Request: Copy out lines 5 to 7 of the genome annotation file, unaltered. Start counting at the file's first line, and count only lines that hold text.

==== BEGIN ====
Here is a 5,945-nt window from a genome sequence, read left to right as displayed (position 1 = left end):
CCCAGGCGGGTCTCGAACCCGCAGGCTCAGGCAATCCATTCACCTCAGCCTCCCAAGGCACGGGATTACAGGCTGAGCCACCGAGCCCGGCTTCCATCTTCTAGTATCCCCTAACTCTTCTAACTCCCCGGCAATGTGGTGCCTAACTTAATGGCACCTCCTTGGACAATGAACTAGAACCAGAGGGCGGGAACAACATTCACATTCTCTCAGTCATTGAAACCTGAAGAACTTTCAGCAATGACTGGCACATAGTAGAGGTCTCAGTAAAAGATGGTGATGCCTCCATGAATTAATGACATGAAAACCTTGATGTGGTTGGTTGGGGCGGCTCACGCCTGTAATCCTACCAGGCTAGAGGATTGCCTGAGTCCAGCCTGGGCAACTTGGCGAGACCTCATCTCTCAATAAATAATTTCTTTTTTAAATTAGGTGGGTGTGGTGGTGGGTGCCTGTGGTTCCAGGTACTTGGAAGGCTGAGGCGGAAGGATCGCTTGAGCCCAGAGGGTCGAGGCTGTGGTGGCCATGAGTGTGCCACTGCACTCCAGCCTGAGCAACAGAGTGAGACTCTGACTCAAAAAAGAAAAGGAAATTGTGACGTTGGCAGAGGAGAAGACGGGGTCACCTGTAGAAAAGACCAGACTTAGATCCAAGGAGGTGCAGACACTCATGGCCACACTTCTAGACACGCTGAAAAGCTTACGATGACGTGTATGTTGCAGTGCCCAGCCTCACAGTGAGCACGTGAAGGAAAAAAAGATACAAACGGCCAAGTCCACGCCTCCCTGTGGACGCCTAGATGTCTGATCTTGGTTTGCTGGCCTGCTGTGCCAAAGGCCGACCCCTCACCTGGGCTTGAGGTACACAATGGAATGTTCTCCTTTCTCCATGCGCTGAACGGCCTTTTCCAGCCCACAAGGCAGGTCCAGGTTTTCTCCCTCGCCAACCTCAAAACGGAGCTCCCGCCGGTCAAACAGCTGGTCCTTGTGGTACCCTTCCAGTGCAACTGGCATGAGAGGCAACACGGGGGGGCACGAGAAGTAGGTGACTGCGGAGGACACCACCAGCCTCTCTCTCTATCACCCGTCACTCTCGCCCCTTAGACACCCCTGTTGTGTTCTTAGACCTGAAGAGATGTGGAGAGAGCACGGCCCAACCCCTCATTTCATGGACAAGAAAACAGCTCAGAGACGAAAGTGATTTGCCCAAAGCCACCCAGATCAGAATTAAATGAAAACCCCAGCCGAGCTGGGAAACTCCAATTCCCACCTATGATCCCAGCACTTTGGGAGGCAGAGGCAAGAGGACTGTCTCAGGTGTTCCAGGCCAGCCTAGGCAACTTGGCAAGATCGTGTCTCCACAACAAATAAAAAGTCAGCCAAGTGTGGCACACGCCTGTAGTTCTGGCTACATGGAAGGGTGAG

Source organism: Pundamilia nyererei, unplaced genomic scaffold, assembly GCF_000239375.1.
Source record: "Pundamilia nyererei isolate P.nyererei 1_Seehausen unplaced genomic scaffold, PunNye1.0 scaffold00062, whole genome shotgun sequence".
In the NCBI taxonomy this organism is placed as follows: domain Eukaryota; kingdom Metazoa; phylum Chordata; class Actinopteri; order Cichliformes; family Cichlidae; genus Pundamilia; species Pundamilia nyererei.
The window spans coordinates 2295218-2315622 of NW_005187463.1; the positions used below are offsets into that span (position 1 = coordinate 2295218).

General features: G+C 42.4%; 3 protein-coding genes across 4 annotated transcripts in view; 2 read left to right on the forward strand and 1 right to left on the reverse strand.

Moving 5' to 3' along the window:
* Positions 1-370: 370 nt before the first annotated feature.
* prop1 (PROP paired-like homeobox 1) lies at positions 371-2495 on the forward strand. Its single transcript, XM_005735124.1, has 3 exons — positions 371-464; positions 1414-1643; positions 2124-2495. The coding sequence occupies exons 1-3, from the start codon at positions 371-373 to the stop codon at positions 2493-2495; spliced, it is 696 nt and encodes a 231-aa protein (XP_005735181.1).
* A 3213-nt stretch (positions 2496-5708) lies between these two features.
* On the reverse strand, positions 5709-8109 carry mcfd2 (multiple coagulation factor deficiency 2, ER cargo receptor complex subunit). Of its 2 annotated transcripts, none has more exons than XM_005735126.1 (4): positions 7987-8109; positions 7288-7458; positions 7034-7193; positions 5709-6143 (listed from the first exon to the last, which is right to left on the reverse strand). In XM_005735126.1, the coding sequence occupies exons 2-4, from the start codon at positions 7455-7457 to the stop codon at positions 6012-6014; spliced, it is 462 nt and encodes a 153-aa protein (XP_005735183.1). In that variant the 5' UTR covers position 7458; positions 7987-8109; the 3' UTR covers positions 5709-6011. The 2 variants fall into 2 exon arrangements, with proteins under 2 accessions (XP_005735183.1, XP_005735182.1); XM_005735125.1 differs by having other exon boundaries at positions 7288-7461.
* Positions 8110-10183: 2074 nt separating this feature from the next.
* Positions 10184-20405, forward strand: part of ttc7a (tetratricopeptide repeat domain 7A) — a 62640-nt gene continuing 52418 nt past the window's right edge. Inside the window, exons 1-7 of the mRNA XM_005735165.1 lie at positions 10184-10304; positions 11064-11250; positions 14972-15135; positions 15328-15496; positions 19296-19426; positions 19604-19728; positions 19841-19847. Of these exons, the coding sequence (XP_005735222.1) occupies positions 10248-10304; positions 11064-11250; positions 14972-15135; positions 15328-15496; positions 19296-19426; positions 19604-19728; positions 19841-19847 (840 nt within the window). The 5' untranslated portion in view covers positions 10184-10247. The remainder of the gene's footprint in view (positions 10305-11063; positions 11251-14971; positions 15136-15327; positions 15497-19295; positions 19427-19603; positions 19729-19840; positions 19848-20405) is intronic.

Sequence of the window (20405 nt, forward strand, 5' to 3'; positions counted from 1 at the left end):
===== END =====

In the NCBI taxonomy this organism is placed as follows: domain Eukaryota; kingdom Metazoa; phylum Chordata; class Actinopteri; order Cichliformes; family Cichlidae; genus Pundamilia; species Pundamilia nyererei.
The window spans coordinates 2295218-2315622 of NW_005187463.1; the positions used below are offsets into that span (position 1 = coordinate 2295218).

General features: G+C 42.4%; 3 protein-coding genes across 4 annotated transcripts in view; 2 read left to right on the forward strand and 1 right to left on the reverse strand.